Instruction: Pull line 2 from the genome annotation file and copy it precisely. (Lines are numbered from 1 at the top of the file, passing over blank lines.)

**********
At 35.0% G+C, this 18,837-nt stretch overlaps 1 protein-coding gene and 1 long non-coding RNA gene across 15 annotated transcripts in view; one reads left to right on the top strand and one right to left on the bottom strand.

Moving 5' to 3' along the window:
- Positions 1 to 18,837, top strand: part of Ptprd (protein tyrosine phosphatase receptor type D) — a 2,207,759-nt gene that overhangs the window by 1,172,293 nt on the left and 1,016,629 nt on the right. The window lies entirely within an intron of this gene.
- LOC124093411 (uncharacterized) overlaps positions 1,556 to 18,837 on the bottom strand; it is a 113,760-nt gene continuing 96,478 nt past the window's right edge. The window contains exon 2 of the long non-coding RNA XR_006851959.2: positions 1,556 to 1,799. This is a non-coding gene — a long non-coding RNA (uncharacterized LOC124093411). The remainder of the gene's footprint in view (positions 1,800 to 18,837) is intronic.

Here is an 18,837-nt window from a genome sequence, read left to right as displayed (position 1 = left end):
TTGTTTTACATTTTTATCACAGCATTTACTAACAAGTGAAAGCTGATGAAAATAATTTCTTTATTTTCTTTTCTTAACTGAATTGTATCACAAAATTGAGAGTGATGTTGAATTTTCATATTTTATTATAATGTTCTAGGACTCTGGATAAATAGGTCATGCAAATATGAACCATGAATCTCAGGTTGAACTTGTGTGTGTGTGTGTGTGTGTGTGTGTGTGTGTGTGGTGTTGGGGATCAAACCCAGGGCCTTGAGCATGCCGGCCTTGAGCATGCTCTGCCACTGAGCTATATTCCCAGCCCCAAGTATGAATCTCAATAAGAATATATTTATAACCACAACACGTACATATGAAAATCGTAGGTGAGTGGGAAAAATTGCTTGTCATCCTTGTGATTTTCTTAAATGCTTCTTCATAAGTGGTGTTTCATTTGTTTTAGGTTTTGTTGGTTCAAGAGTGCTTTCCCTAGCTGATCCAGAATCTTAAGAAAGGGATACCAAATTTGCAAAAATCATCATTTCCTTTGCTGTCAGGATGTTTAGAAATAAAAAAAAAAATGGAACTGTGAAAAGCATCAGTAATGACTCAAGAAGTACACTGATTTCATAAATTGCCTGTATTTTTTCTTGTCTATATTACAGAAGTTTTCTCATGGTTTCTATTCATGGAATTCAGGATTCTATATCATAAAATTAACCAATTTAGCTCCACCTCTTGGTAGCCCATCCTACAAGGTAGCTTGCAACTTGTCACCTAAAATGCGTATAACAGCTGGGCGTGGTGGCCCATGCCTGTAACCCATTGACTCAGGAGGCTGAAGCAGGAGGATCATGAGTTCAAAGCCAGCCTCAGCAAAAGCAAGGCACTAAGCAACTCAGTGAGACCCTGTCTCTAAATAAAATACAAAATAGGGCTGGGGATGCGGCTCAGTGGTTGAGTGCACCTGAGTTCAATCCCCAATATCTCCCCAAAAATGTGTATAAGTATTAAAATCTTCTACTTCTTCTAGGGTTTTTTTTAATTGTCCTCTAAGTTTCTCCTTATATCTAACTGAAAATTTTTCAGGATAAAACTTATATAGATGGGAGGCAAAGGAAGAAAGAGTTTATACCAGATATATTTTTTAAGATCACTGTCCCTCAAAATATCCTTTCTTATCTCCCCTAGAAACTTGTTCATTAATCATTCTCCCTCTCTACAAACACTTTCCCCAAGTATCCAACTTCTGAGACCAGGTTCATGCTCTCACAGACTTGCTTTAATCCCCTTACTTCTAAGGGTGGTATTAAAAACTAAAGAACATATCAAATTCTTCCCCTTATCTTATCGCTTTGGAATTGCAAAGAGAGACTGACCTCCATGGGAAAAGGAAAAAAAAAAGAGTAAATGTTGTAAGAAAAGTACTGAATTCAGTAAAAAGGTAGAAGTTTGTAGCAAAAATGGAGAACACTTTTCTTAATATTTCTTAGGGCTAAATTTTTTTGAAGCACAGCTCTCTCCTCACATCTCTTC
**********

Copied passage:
Moving 5' to 3' along the window: